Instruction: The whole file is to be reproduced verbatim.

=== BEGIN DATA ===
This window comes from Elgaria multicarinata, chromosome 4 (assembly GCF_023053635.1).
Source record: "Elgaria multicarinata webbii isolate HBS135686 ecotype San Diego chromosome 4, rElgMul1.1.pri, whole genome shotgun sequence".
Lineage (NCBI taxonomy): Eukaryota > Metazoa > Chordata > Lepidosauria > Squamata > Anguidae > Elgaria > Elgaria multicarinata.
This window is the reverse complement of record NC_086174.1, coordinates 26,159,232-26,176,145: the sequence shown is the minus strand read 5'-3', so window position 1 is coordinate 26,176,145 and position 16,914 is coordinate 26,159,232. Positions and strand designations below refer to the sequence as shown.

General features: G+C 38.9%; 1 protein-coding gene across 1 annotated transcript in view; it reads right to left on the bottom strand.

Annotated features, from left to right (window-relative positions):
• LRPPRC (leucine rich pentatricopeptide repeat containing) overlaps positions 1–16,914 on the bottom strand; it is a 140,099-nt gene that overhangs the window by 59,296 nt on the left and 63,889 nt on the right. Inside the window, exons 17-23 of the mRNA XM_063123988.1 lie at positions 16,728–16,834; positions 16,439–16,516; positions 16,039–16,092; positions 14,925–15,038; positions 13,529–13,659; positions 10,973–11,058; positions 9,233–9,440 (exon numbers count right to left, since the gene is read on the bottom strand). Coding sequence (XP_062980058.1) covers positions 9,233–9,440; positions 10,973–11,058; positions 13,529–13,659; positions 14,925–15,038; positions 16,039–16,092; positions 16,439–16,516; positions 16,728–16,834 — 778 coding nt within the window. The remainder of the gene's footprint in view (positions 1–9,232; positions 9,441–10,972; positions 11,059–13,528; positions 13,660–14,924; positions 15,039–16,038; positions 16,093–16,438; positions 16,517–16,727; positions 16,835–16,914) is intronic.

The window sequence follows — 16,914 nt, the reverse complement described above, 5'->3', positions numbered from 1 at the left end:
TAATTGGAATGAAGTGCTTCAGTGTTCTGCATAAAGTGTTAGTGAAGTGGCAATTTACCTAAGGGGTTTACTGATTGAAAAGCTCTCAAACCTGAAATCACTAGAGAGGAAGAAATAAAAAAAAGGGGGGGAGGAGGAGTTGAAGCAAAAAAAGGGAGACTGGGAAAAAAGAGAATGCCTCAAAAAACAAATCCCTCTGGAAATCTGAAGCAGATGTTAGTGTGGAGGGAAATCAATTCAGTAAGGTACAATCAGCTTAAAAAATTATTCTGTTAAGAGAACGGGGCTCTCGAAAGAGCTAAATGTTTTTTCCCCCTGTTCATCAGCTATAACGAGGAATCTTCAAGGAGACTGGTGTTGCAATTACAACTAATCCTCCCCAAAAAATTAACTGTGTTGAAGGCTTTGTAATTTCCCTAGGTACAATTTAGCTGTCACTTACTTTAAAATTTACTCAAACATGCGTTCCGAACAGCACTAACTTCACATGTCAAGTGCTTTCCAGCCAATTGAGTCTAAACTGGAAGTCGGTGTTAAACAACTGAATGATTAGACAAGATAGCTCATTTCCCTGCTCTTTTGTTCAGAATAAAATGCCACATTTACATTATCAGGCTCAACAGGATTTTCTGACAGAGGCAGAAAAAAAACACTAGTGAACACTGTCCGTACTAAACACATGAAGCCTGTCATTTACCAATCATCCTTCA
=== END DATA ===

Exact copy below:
This window comes from Elgaria multicarinata, chromosome 4 (assembly GCF_023053635.1).
Source record: "Elgaria multicarinata webbii isolate HBS135686 ecotype San Diego chromosome 4, rElgMul1.1.pri, whole genome shotgun sequence".
Lineage (NCBI taxonomy): Eukaryota > Metazoa > Chordata > Lepidosauria > Squamata > Anguidae > Elgaria > Elgaria multicarinata.
This window is the reverse complement of record NC_086174.1, coordinates 26,159,232-26,176,145: the sequence shown is the minus strand read 5'-3', so window position 1 is coordinate 26,176,145 and position 16,914 is coordinate 26,159,232. Positions and strand designations below refer to the sequence as shown.

General features: G+C 38.9%; 1 protein-coding gene across 1 annotated transcript in view; it reads right to left on the bottom strand.

Annotated features, from left to right (window-relative positions):
• LRPPRC (leucine rich pentatricopeptide repeat containing) overlaps positions 1–16,914 on the bottom strand; it is a 140,099-nt gene that overhangs the window by 59,296 nt on the left and 63,889 nt on the right. Inside the window, exons 17-23 of the mRNA XM_063123988.1 lie at positions 16,728–16,834; positions 16,439–16,516; positions 16,039–16,092; positions 14,925–15,038; positions 13,529–13,659; positions 10,973–11,058; positions 9,233–9,440 (exon numbers count right to left, since the gene is read on the bottom strand). Coding sequence (XP_062980058.1) covers positions 9,233–9,440; positions 10,973–11,058; positions 13,529–13,659; positions 14,925–15,038; positions 16,039–16,092; positions 16,439–16,516; positions 16,728–16,834 — 778 coding nt within the window. The remainder of the gene's footprint in view (positions 1–9,232; positions 9,441–10,972; positions 11,059–13,528; positions 13,660–14,924; positions 15,039–16,038; positions 16,093–16,438; positions 16,517–16,727; positions 16,835–16,914) is intronic.

The window sequence follows — 16,914 nt, the reverse complement described above, 5'->3', positions numbered from 1 at the left end:
TAATTGGAATGAAGTGCTTCAGTGTTCTGCATAAAGTGTTAGTGAAGTGGCAATTTACCTAAGGGGTTTACTGATTGAAAAGCTCTCAAACCTGAAATCACTAGAGAGGAAGAAATAAAAAAAAGGGGGGGAGGAGGAGTTGAAGCAAAAAAAGGGAGACTGGGAAAAAAGAGAATGCCTCAAAAAACAAATCCCTCTGGAAATCTGAAGCAGATGTTAGTGTGGAGGGAAATCAATTCAGTAAGGTACAATCAGCTTAAAAAATTATTCTGTTAAGAGAACGGGGCTCTCGAAAGAGCTAAATGTTTTTTCCCCCTGTTCATCAGCTATAACGAGGAATCTTCAAGGAGACTGGTGTTGCAATTACAACTAATCCTCCCCAAAAAATTAACTGTGTTGAAGGCTTTGTAATTTCCCTAGGTACAATTTAGCTGTCACTTACTTTAAAATTTACTCAAACATGCGTTCCGAACAGCACTAACTTCACATGTCAAGTGCTTTCCAGCCAATTGAGTCTAAACTGGAAGTCGGTGTTAAACAACTGAATGATTAGACAAGATAGCTCATTTCCCTGCTCTTTTGTTCAGAATAAAATGCCACATTTACATTATCAGGCTCAACAGGATTTTCTGACAGAGGCAGAAAAAAAACACTAGTGAACACTGTCCGTACTAAACACATGAAGCCTGTCATTTACCAATCATCCTTCA